As a real estate attorney in Michigan, I’m often asked, what’s the difference between using a real estate attorney and a title company in a real estate transaction?
A title company ensures that a legal title to a piece of property, a piece of real estate is legitimate. And a title insurance company or a title agent searches the public property records. They’ll verify a property’s chain of title. They confirm all liens on the Property; what’s valid and what’s not. They also insure the past and present ownership interest in a piece of real estate. Title agents then will issue a title insurance policy for that property. Usually for the amount of the purchase price or for the amount of the mortgage. Title insurance will protect the new owner of a property or the lender. They’re doing this to protect against future lawsuits or claims against the property that evolve from disputes between parties over a property ownership.
You can have parties who are no longer on title, but they may have a claim against the property. This is what title insurance will protect against. So title companies will also facilitate closings between a buyer and a seller or a lender, and they handle the money that’s exchanged between the parties of the closing. They also will file and record the appropriate real estate documentation with the county records or what we call the county recording office. They also coordinate with the municipalities as well. So a property transfer affidavit, is filed with the city, not with the county.
But issues regarding a valid chain of title pop up on a regular basis. And while a title agent may have experience on how to correct many minor issues, they really don’t have law degrees and they can not provide legal advice to parties in a transaction when more serious legal issues arise and these title issues will affect ownership rights. This is when you call, and that’s where attorneys, real estate attorneys, come in to play.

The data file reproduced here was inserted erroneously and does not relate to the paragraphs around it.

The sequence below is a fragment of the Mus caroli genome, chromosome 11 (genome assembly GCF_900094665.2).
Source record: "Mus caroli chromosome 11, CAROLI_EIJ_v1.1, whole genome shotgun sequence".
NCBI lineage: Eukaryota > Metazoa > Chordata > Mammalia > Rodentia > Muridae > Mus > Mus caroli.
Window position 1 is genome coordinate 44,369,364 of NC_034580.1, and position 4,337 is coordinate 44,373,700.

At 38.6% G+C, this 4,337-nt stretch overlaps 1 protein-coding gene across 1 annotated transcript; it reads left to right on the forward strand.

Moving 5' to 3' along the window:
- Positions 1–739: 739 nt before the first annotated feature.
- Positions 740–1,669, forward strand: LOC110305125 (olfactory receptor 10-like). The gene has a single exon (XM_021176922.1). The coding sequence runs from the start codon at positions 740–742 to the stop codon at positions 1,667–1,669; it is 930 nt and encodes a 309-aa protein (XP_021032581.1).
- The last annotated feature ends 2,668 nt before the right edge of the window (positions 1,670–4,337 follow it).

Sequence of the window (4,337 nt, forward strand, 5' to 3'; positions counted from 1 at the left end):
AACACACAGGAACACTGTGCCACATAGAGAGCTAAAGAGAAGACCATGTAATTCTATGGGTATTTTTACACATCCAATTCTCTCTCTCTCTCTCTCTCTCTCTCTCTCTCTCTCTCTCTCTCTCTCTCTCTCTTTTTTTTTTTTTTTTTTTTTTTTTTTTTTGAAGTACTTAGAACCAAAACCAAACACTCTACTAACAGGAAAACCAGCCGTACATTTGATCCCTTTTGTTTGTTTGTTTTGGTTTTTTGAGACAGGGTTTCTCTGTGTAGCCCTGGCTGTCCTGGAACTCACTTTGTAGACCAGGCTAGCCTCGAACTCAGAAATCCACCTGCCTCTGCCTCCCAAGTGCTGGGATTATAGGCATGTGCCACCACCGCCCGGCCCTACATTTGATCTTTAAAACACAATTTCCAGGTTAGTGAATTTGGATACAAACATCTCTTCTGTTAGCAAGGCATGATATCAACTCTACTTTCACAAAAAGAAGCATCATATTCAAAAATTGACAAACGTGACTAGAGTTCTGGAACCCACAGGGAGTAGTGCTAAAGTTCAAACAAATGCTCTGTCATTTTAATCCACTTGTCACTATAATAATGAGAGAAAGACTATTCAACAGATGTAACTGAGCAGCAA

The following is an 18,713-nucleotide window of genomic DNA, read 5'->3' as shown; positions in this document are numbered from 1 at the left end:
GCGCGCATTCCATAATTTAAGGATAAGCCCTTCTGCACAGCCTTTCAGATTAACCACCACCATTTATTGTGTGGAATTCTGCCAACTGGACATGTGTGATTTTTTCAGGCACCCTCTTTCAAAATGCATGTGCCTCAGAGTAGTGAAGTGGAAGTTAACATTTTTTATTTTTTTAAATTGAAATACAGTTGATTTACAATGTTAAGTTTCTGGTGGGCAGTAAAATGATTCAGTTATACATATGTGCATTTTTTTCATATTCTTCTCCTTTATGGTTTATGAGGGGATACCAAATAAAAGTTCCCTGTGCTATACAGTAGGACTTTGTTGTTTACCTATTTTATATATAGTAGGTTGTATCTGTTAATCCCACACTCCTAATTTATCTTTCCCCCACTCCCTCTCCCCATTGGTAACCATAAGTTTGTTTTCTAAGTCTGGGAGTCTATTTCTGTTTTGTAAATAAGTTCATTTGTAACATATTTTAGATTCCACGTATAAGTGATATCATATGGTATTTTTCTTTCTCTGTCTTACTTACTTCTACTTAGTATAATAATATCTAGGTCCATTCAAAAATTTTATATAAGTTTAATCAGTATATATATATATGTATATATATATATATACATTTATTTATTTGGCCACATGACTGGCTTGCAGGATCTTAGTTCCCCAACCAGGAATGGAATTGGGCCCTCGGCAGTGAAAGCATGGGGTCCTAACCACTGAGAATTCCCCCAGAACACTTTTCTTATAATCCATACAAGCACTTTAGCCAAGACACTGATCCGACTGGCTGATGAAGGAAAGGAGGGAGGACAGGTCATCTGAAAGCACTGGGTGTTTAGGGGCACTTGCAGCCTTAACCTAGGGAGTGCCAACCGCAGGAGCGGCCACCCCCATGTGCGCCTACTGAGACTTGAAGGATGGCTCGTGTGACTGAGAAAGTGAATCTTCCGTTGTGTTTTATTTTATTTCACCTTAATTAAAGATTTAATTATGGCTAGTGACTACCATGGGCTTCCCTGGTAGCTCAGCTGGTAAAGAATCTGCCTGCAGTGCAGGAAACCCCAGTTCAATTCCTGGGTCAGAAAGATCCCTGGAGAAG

Realtors, as well as buyers and sellers and lenders all benefit from working with attorneys, since the attorney cannot only review the purchase agreement but they can also answer legal questions concerning the contract or the negotiations, and how that might even affect a property’s title. Attorneys are the only professionals that can give a legal opinion on how a party can hold title to a property. So there’s many questions that come up, many issues on a regular basis: Questions such as what’s an acceptable exemption or exception to a title policy; what’s your legal obligation to your lender when you’re closing out a transaction? What are the legal rights of the buyer or the seller?
A very common question I get concern restrictive covenants in a deed, which covenants or which promises are valid and which aren’t, and what if a title to a property is clouded? These questions are something that only a real estate attorney can provide an answer to, a legal answer to. Also, will an escrow hold back effect the legal rights to either party? None of these questions can be answered by a title agent or a realtor -only by a licensed real estate attorney in the state in which the property sits.
So obtaining title insurance is required if you’re going to go get a mortgage or if you’re going to go sell a piece of property to a buyer who wants to make sure that you are the actual legitimate owner of this property. Getting a real estate attorney is not mandatory, where having title insurance is not optional.
It is optional to hire yourself a good real estate attorney to review your legal documents before you close and you want to have one to prevent legal problems in the future. So while it maybe optional it really should be a mandatory item on your list when you’re buying or selling a piece of property.